Evolving Regulations in a Globalized Industry

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Denise Myshko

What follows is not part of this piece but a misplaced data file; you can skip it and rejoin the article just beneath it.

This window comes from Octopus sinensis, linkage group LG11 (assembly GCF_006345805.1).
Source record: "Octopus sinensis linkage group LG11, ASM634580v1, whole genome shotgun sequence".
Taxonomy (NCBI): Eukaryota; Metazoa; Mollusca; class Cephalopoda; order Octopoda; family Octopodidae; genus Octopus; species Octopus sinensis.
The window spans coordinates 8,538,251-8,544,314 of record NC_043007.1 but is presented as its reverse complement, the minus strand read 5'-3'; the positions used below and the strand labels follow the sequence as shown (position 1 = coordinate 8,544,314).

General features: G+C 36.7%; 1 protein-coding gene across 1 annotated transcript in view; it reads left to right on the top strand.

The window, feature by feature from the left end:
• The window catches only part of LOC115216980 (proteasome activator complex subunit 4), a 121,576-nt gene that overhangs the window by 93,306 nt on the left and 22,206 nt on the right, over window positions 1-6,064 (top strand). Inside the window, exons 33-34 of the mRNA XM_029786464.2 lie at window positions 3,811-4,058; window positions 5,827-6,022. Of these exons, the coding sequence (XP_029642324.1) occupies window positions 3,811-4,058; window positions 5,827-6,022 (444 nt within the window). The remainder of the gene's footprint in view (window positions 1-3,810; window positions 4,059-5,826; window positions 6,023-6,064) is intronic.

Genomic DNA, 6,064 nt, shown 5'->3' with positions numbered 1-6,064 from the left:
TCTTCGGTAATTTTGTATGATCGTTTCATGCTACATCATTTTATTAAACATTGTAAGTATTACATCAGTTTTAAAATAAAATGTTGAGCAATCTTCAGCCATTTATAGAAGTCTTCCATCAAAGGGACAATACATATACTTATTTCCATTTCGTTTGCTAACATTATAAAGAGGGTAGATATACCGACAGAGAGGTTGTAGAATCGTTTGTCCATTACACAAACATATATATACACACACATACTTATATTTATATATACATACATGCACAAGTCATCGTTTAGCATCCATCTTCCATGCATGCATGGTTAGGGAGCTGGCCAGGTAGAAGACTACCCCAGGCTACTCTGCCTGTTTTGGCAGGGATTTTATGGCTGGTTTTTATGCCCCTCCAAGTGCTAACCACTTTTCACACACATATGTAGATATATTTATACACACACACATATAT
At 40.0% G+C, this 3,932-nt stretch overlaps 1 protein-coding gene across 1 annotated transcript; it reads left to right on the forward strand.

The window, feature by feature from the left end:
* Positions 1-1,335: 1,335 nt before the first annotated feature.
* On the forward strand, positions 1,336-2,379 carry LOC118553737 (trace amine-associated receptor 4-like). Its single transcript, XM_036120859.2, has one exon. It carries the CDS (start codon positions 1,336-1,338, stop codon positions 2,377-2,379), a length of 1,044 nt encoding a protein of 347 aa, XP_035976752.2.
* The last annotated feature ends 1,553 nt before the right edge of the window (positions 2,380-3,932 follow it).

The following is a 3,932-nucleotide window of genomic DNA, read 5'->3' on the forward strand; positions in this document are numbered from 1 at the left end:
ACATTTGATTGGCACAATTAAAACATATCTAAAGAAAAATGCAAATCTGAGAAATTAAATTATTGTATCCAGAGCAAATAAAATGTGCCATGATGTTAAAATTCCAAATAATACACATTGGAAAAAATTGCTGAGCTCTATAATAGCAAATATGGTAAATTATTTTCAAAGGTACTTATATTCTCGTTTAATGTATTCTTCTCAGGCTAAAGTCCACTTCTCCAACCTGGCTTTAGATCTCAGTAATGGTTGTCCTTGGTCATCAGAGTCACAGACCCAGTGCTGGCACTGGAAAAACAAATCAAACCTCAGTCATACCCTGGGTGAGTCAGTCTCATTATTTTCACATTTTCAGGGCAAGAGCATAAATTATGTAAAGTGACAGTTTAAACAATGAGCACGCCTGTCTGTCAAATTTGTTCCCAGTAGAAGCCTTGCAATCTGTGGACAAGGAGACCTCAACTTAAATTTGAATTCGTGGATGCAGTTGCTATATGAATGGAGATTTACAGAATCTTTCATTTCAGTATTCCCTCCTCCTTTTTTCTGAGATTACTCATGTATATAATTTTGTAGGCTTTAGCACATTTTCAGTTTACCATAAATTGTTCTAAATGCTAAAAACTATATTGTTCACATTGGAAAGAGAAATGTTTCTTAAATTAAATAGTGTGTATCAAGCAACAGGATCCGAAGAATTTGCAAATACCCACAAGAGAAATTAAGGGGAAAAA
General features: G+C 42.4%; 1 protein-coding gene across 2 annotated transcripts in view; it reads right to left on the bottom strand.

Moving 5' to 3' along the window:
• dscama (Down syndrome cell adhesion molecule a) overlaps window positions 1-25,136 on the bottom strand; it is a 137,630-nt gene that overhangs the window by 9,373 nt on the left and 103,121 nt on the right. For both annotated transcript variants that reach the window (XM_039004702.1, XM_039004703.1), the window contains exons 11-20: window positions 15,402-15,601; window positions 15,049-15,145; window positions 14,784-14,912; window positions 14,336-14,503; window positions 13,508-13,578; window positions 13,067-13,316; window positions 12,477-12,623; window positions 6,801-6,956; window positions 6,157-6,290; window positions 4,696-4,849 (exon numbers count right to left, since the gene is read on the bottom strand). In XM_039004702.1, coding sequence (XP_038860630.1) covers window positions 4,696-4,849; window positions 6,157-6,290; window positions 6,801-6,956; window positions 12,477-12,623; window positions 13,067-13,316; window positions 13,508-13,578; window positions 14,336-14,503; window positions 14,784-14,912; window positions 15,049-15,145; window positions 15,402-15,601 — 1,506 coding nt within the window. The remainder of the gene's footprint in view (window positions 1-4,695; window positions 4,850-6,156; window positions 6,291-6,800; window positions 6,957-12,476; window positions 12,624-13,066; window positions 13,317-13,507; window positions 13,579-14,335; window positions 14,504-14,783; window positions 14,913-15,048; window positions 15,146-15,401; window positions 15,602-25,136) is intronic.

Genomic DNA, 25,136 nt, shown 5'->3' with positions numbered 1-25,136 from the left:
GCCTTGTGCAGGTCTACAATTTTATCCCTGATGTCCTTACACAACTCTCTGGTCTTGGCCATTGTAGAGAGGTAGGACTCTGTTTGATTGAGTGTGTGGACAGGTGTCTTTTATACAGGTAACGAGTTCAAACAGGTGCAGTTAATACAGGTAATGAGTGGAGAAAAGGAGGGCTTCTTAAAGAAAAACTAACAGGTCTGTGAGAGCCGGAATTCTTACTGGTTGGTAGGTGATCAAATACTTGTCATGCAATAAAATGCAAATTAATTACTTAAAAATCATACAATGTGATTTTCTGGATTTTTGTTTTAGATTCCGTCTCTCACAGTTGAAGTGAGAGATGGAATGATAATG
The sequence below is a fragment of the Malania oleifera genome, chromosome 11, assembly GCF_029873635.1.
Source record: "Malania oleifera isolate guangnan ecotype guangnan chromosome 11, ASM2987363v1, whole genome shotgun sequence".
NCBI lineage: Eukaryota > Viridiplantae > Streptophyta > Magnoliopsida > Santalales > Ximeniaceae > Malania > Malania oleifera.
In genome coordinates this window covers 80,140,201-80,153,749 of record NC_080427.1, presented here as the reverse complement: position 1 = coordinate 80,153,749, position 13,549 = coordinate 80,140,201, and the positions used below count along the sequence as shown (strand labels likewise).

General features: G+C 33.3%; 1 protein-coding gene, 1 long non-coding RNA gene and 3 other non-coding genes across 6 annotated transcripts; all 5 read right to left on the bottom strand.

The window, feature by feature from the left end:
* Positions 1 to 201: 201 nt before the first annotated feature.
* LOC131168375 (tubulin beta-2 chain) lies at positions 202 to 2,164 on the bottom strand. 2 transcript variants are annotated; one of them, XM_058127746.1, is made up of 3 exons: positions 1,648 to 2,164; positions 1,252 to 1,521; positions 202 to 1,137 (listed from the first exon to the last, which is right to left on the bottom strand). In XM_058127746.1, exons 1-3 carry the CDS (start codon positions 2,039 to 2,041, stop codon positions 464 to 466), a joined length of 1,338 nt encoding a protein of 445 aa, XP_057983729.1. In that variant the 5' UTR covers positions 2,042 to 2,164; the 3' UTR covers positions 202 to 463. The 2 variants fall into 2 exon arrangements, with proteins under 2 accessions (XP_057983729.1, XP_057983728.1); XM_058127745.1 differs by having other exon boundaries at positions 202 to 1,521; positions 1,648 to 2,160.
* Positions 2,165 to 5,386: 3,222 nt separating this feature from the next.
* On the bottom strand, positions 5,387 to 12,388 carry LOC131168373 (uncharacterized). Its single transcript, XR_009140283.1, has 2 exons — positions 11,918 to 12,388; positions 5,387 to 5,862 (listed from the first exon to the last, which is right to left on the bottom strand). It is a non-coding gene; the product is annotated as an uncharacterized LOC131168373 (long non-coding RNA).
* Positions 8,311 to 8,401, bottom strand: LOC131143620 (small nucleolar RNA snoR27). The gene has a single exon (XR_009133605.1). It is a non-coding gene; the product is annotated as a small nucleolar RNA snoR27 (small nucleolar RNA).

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Evolving Regulations in a Globalized Industry Global production of FDA-regulated products has quadrupled over the last decade. Regulators and companies have to keep pace with a changing global industry. Pharmaceutical development and manufacturing have become global industries. But globalization has put many pressures on both industry and regulators to keep pace. Manufacturing, packaging, distribution, and clinical trials are becoming more complex as companies seek out contract organizations to set up both trials and manufacturing throughout the globe. About 40% of finished drugs come from outside the United States, and 80% of the active pharmaceutical ingredients in medications sold here are manufactured elsewhere. Many of these countries have regulations that are different from the U.S. Food and Drug Administration. Certainly, the International Conference on Harmonization has made progress in developing guidelines, but more needs to be done both at the company and regulatory levels to manage this complex process. Brad Dawson, managing director, life sciences, at Huron Consulting Group, says pharmaceutical companies will need to have an enterprise-level quality management system that spans geographies to manage the global complexities of drug development. “In many instances, companies have siloed operations,” he says. “A company may have manufacturing operations in Asia and South America, each of which has its own reporting structure and regulatory guidances. We advise clients to take an enterprise view and start to create a holistic approach to make changes. We also suggest that companies have a quality management system with policies and procedures, a robust and active vendor management program, and processes to conduct quality audits in each country on a risk-based approach to identify and self-correct any problems.” David Rosen, co-chair of the life-sciences industry team at Foley & Lardner, who was also formerly with the FDA, says companies need to have a coordinated strategy throughout the world to make sure they have a quality system that is robust. “This strategy has to ensure that (1) there is appropriate testing and control throughout the manufacturing and product life cycle; (2) staff members continue to be trained on a regular basis; (3) modifications and change controls need to be well-monitored; (4) product complaints and adverse events need to be investigated and trended; and (5) appropriate actions are taken when necessary,” he says. Harmonization of global regulatory operations is key for a cost-effective and efficient pharmaceutical supply chain, says Mahesh Padval, VP, preclinical development and CMC at Verastem, a biopharmaceutical company. “To manufacture globally acceptable products, companies need to build a worldwide regulatory strategy that starts early in the drug development process and that meets the demands from clinical development to commercial launch,” he says. “At Verastem, we are laying the foundation for this by incorporating strategies that take into account regulatory requirements across North America, the European Union, and the Asia-Pacific region.” Many pharma companies already comply with GMPs that are fairly universal, although one global regulation strategy simply won’t address the unique needs of each nation, says Ash Kuchel, global group president of Publicis Healthcare Communications Group. “Consider, for instance, traditional Chinese medicine, which increased in market size from $6 billion to $13 billion from 2006 to 2011, showing a regional commitment to custom and culture in the face of newer, innovative medications,” he says. “For this reason, global regulatory bodies should continue to enter into detailed one-on-one GMP contracts tailored to meet national needs versus trying to force-fit one regulatory strategy.” Mr. Dawson says companies are moving toward consistent approaches to how they conduct business, especially in the cGMP space. “My advice is to have a standard global approach that takes into account all of the requirements and use that as a mechanism for ensuring consistent execution,” he says. John Lindner, VP of the life-sciences practice group at Hitachi Consulting, says companies have to go even further; they need to have a coordinated global network to optimize the costs and the agility of the portfolio instead of focusing on a single set of products or geographies. “Companies have to look across the entire value chain and across business units end to end — from Phase III clinical trials through scale up and ultimately full-blown commercialization production — to optimize their overall global footprint,” he says. “We’ve seen clients either optimize to a specific set of conditions, a specific set of geographies, or a specific set of cost controls. What we suggest — and it’s more work and a lot harder — is to look at all of the variables beyond just the regulatory or the cost constraints to determine where a product fits into the therapeutic portfolio and how that therapeutic portfolio will grow and be managed around the globe. Then life-sciences companies should model and build a network of manufacturing capabilities, both internally and outsourced, which can respond to the global patient needs. An agile network is able to flex and produce products to changing market conditions with complementary and potentially overlapping capabilities.” Mr. Lindner says manufacturing capabilities designed this way allow for more flexibility and lower overall total system costs. He says it’s important to optimize global operations across all areas, including regulatory, distribution, product, and commercial issues. “A global network should be designed not just around regulatory compliance but around all of these areas,” he says. “We find inventory-carrying costs go down and that improves cash flow. Flexibility drives responsiveness and, if configured the right way, can become a competitive advantage when launching products into new markets and geographies. A more flexible global network configured against multiple regulatory frameworks in multiple markets allows manufacturers to move new products into the pipeline more quickly.” Mr. Lindner says creating this global network requires a holistic strategy coupled with a deliberate path to drive value, one that assesses overall manufacturing capability inside regulatory compliance frameworks and the growth drivers of the commercial portfolio. It requires a deep set of analytical skills and modeling capabilities to understand how products are going to be launched and distributed and how new products in the portfolio are going to be acquired and assimilated. It’s a complicated, multi-variable analysis that needs ongoing evaluation and fine tuning. It is not a one-time exercise. “This means company executives create a view toward overall capacity, quality, compliance, production planning, inventory planning, and distribution cycles while ensuring that there is a common set of processes, controls, nomenclature, and operating standards that organizations and leaders are reporting and being measured against,” he says. Then, Mr. Lindner says, local or regional teams inside the company can determine how each plant or country-based unit builds its own individual capacity for planning and modeling to incorporate new products, product variations and new customers into the mix. “But this is all executed under a common operating model that allows manufacturers to ramp up and adjust capacity more rapidly, while ensuring compliance processes are in sync between countries and between sites,” he says. David Elder, VP, technical at Parexel International and formerly with the FDA, says, while a global strategy could help companies address challenges, it is not necessarily viable. “It is important to recognize that the world is made up of more than 200 different countries, many of which have their own health authorities, different legal frameworks, different areas of expertise, and different degrees of maturity of the regulatory system,” he says. Mr. Elder says the ICH’s effort in the area of drug regulations is a model of collaboration among many health authorities with input from the regulated industry and is an example of attempts to devise standards. “This represents a good effort and it is leading to a more harmonized industry in both the practices that the industry employs and the regulation of the industry by the health authorities,” he says. FDA’s Global Efforts A few years ago, the FDA began an effort to create a more global regulatory agency. Over the next decade, regulators say the agency will continue to transform from a U.S.-focused organization to one that can address FDA-regulated products in a globalized economy. FDA officials say they are using a variety of strategies to get there, including partnering with other regulatory agencies and organizations, strengthening global capacity, developing and harmonizing science-based standards, and analyzing information and data globally. This effort goes across the entire spectrum of products the FDA regulates. Specifically in the pharmaceuticals arena, the FDA is establishing international offices and posts to work in partnership with other agencies and provide a platform for inspection of foreign facilities. Regulators are developing risk-based monitoring and inspection strategies and tools that take advantage of developments in science, engineering, and information technology. They are increasing global surveillance and advancing regulatory science. So far, the FDA has established a permanent in-country presence in China, India, Europe, Latin America, the Middle East, and North Africa and Sub-Saharan Africa. Additionally, in December 2011 the FDA began a program with the EMA to enhance GMP inspection cooperation. The FDA and the European Regulatory Network are working together to share information to meet inspectional obligations. Until about 15 years ago, drug manufacturing, especially of API, was done in the United States, says Duu-Gong Wu, Ph.D., director with regulatory affairs group, at PPD and a former FDA staff member in CDER. “Now, 80% of the active pharmaceutical ingredients used in drug manufacturing in the United States come from outside the United States,” he says. “The major countries are China, India, and Europe. And that presents a problem with the FDA because often the local GMP regulations and practices are different.” GMP relies on manufacturers themselves to follow the standards based on laws and regulations, Dr. Wu says. “In the United States, the FDA generally trusts companies to follow the GMP regulations and during inspections, the FDA will look at processes and make a decision on whether there are problems and GMP violations,” he says. “That practice may work in the United States, but sometimes it doesn’t work in other countries because of differences in cultures and understanding of the concepts of GMP. And the FDA faces limited resources for inspections of all facilities around the world.” Dr. Wu says the agency has tried to expand control by setting up offices in countries such as China and India and relying on collaboration through memoranda of understanding with the regulatory authorities of different countries. “By this connectivity, the FDA is hoping to be able to bring facilities to higher GMP standards,” he says. “The agency has also worked with the WHO and PIC/S, which is a nonprofit organization developing GMP standards. More than 40 international agencies are members of this organization, which has already published a GMP standard. Through these activities and collaboration with international organizations and regulatory authorities, the FDA is trying to bring up the international standard for GMP.” As the industry as a whole moves to a transcontinental discovery, manufacturing, and delivery system, regulatory bodies like the FDA must continue to work across borders to ensure the safety of products, Mr. Kuchel says. “The FDA is already closely involved in the global trials and manufacturing process, which includes inspections, through international quality standard agreements,” Mr. Kuchel says. “Generally, GMP inspections are carried out through national or local agencies. As such, the FDA should more closely align or formalize customized agreements with companies that export product to the United States through formalized QC agreements and increased, proactive communication.” While at the agency, Mr. Elder worked within the FDA’s foreign inspection program. He says the agency does more inspections outside of the United States than any other health authority does outside their own countries. “The FDA conducted more inspections last year than ever before in the history of the agency,” he says. “They exceeded 2,500 foreign inspections. The FDA has taken a leadership role in developing a global strategy that involves other health authorities, but its implementation power, obviously, is limited to the United States.” Mr. Elder says full execution of the FDA’s strategy requires the participation of many authorities as well as the regulated industry. “Part of the elements of its strategy was to first open foreign offices and leverage the capacity that the agency brings, not just in assisting in the volume of inspections that are done in China and India but also the relationships regulators are building in other countries with the other health authorities to gather technical assistance,” he says. “The FDA has made quite a bit of progress, and the foreign offices are a success. The volume of foreign inspections is better, the path toward harmonization is increasing, and there is the new legislation that provides a better legal framework for FDA to do the things it needs to do.” Dr. Padval says based on FDA’s limited budget and resources it would be challenging in the current environment for regulators to have complete oversight over global manufacturing and global trials. “It is important for them to continue working with other agencies globally,” he says. “This will harmonize policies and procedures so that oversight or audit by local or other authorities provides a sufficient product safety net worldwide. Even though this may not be possible to implement globally, it would at least allow them to allocate their resources to selected regions of the globe based on risk.” Mr. Dawson says the agency’s oversight is a function of funding and having the ability to get resources where they are needed. “The FDA wants to be in the field and collaborate with local regulatory authorities to ensure that production not only meets GXP requirements but also aligns with international standards,” he says. The real issue, Mr. Dawson says, is for manufacturers and sponsors to adhere to global regulations and to put processes in place to ensure that they are following GCPs, cGMPs, local regulations, and international standards for those countries in which they will have marketing authorization. “The FDA is a watchdog agency and it can’t be in all places all the time,” he says “Regulators are collaborating with different global entities so that they can share data. There is a tremendous push within the FDA to enhance its technologies so that it can identify risks, including repeat offenses. The aim is to enhance collaboration and share this information with other health regulatory bodies, so that FDA can leverage the entire global regulatory community to ensure the safety of the drug supply.” On the clinical trials side, the agency must play an ever-increasing role to keep up with the growing number of clinical trials being done overseas, says James Kewley, principal consultant, at Parexel and formerly with the FDA. “Global trials are increasing by leaps and bounds, but the FDA’s resources are not expanding by leaps and bounds so it’s certainly a challenge to perform a rising number of inspections,” he says. “Those inspections are much more costly for the FDA to perform than domestic inspections so resources have to keep climbing just to stay even.” Mr. Kewley says FDA’s foreign offices need to be more fully staffed. “My perspective is the FDA needs more boots on the ground,” he says. “The reauthorization of PDUFA V will be a big help for ensuring funding for a number of years. The more visibility the FDA has the more things will improve.” Meeting Standards Experts say it’s important to work with regulators early in the process and embrace the concepts of good manufacturing practices. “If companies are going to work in the highly regulated space of producing pharmaceutical or medical devices, they have to have in place the infrastructure, the training, and experience in process and finished product controls, which are necessary to produce products that meet the appropriate standard of identity, strength, quality, purity throughout the product life cycle,” Mr. Rosen says. “Companies have to devote the resources — personnel, fiscal, and capital expenditures — to continue to upgrade, modernize, and put procedures in place to make sure they continue to comply with good manufacturing practices and quality systems requirements. They have to be committed from the top down and the bottom up.” Mr. Lindner says companies have to more proactively solicit input from agencies. “Companies have to understand the implications of setting up manufacturing in, for example, eastern Europe, India, or parts of Russia and the implications of moving those products out of those trade zones into other parts of the world,” he says. “This is a discussion not just with regulators about drug safety and efficacy with the likes of Ministries of Health or FDA, but may also include discussions with Customs and Border Protection, the Drug Enforcement Agency for controlled substances, etc. It involves proactive discussions with all of those involved in trade and customs.” Additionally, industry experts say it’s important to make sure partners and suppliers also are complying with regulations. Dr. Padval says companies can ensure that their global suppliers meet cGMP requirements by selecting vendors that in the recent past have successfully passed audits by multiple global regulatory agencies. “This should give a company reasonable assurance that their cGMP system and procedures have been looked at from different angles and are in compliance,” he says. “It is also important to conduct a technical/quality audit for the specific project under consideration to make sure it can be conducted under the current cGMP systems in place.” Industry leaders stress it’s important that companies audit suppliers and partners, including CROs, CMOs, and contract manufacturing organizations. “In the past, U.S. pharmaceutical companies may have assumed their suppliers would follow standards and would only do an audit occasionally before getting supplies,” Dr. Wu says. “But with different cultures and different business practices, that may not be enough to assure the product quality, based on the recent case of heparin and melamine contaminations.” Mr. Dawson recommends companies have an effective vendor management plan in place. “For manufacturers, this means conducting a quality compliance audit of suppliers and sometimes going to your suppliers’ suppliers to assess raw materials and risk ensure and risk that the excipient ingredients or the precursors are coming from a facility that is also following cGMPs. It’s not enough to look at your primary vendor and accept the certificate of analysis. It is important to understand your vendor’s quality management system, including their training program to minimize compliance vulnerabilities so that when product comes into your system, you have a high degree of confidence that it is safe and efficacious.” “Companies need a standard global approach that takes into account all of the regulatory ­requirements and use that as a mechanism for ensuring ­consistent execution. ” Brad Dawson / Huron Consulting Group “Companies can ensure that their global suppliers meet cGMP requirements by ­selecting vendors that in the ­recent past have successfully passed audits by ­multiple global regulatory agencies.” Dr. Mahesh Padval / Verastem “Many pharmaceutical companies ­already comply with GMPs, although one global regulation strategy simply won’t address the unique needs of each nation. ” Ash Kuchel Publicis Healthcare Communications Group “While the FDA has taken a leadership role in developing a global strategy with other health authorities, its implementation power is, obviously, limited to the United States. ” David Elder / Parexel FDA’s Global Focus » About 40% of finished drugs come from overseas, and 80% of the active pharmaceutical ingredients in medications sold in the United States are ­manufactured elsewhere. Half of all medical ­devices used in this country are imported. » Just a decade ago, 6 million shipments of FDA-regulated goods passed through the nation’s 300 ports of entry. In 2001, that quadrupled to 24 ­million shipments. Each year over the last seven years, imports of pharmaceutical products have increased at almost 13% and devices have grown at more than 10%. » FDA inspections of overseas drug manufacturing plants increased from 333 in 2007 to 424 in 2009. » The FDA has collaborated with its counterparts in Australia on drug inspections, engaged in ­harmonization of drug regulation via the ­International Conference on Harmonization, and joined the Pharmaceutical Inspection ­Cooperation/Scheme (PIC/S), which is an informal organization of the drug manufacturing ­inspectors from 39 countries. » The FDA does not — nor will it — have the ­resources to adequately keep pace with the ­pressures of globalization. In 2008 the ­Government Accountability Office recommended that the FDA increase inspections of foreign drug establishments and improve information it ­receives to manage overseas inspections. But at current rates, it would take an estimated nine years for the FDA to inspect every high-priority pharmaceutical facility just once. Source: Food and Drug Administration